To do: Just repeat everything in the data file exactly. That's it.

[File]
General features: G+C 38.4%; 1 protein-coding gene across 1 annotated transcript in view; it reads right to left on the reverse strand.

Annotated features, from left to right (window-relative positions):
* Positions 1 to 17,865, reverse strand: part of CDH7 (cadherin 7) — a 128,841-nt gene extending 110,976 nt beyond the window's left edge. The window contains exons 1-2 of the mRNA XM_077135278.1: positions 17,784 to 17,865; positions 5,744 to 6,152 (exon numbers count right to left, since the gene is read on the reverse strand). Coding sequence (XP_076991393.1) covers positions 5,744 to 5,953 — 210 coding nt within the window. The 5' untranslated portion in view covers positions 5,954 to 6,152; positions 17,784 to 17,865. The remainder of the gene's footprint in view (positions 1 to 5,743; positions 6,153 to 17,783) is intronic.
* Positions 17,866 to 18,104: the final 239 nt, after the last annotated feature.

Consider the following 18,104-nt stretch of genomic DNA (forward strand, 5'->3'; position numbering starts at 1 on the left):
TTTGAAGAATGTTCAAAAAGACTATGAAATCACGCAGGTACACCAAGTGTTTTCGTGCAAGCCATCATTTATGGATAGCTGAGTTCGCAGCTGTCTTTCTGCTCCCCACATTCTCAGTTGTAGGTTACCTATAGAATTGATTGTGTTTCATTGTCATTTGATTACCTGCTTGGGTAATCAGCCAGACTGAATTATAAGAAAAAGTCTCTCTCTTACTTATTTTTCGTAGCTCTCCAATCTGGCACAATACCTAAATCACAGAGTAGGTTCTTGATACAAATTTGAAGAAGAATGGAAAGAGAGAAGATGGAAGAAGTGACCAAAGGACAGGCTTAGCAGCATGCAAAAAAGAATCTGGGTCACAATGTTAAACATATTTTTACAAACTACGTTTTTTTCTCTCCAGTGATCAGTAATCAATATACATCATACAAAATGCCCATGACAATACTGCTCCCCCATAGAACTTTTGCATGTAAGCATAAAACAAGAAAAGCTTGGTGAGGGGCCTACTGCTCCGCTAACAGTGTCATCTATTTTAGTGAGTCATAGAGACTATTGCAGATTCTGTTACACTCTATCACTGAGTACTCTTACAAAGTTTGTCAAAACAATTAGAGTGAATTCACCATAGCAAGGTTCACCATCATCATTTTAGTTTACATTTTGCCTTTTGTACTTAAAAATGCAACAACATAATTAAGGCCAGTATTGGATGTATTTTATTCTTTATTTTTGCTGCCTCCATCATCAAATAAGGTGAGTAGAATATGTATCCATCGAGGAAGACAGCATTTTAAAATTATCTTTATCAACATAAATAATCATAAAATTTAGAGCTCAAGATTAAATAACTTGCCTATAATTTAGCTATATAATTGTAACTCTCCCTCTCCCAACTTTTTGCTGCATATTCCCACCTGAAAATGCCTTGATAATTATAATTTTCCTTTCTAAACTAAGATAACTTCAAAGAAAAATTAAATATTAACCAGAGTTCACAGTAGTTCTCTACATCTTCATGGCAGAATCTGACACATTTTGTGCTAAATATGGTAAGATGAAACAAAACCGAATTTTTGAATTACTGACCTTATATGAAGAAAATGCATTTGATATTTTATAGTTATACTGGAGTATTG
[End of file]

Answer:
General features: G+C 38.4%; 1 protein-coding gene across 1 annotated transcript in view; it reads right to left on the reverse strand.

Annotated features, from left to right (window-relative positions):
* Positions 1 to 17,865, reverse strand: part of CDH7 (cadherin 7) — a 128,841-nt gene extending 110,976 nt beyond the window's left edge. The window contains exons 1-2 of the mRNA XM_077135278.1: positions 17,784 to 17,865; positions 5,744 to 6,152 (exon numbers count right to left, since the gene is read on the reverse strand). Coding sequence (XP_076991393.1) covers positions 5,744 to 5,953 — 210 coding nt within the window. The 5' untranslated portion in view covers positions 5,954 to 6,152; positions 17,784 to 17,865. The remainder of the gene's footprint in view (positions 1 to 5,743; positions 6,153 to 17,783) is intronic.
* Positions 17,866 to 18,104: the final 239 nt, after the last annotated feature.

Consider the following 18,104-nt stretch of genomic DNA (forward strand, 5'->3'; position numbering starts at 1 on the left):
TTTGAAGAATGTTCAAAAAGACTATGAAATCACGCAGGTACACCAAGTGTTTTCGTGCAAGCCATCATTTATGGATAGCTGAGTTCGCAGCTGTCTTTCTGCTCCCCACATTCTCAGTTGTAGGTTACCTATAGAATTGATTGTGTTTCATTGTCATTTGATTACCTGCTTGGGTAATCAGCCAGACTGAATTATAAGAAAAAGTCTCTCTCTTACTTATTTTTCGTAGCTCTCCAATCTGGCACAATACCTAAATCACAGAGTAGGTTCTTGATACAAATTTGAAGAAGAATGGAAAGAGAGAAGATGGAAGAAGTGACCAAAGGACAGGCTTAGCAGCATGCAAAAAAGAATCTGGGTCACAATGTTAAACATATTTTTACAAACTACGTTTTTTTCTCTCCAGTGATCAGTAATCAATATACATCATACAAAATGCCCATGACAATACTGCTCCCCCATAGAACTTTTGCATGTAAGCATAAAACAAGAAAAGCTTGGTGAGGGGCCTACTGCTCCGCTAACAGTGTCATCTATTTTAGTGAGTCATAGAGACTATTGCAGATTCTGTTACACTCTATCACTGAGTACTCTTACAAAGTTTGTCAAAACAATTAGAGTGAATTCACCATAGCAAGGTTCACCATCATCATTTTAGTTTACATTTTGCCTTTTGTACTTAAAAATGCAACAACATAATTAAGGCCAGTATTGGATGTATTTTATTCTTTATTTTTGCTGCCTCCATCATCAAATAAGGTGAGTAGAATATGTATCCATCGAGGAAGACAGCATTTTAAAATTATCTTTATCAACATAAATAATCATAAAATTTAGAGCTCAAGATTAAATAACTTGCCTATAATTTAGCTATATAATTGTAACTCTCCCTCTCCCAACTTTTTGCTGCATATTCCCACCTGAAAATGCCTTGATAATTATAATTTTCCTTTCTAAACTAAGATAACTTCAAAGAAAAATTAAATATTAACCAGAGTTCACAGTAGTTCTCTACATCTTCATGGCAGAATCTGACACATTTTGTGCTAAATATGGTAAGATGAAACAAAACCGAATTTTTGAATTACTGACCTTATATGAAGAAAATGCATTTGATATTTTATAGTTATACTGGAGTATTG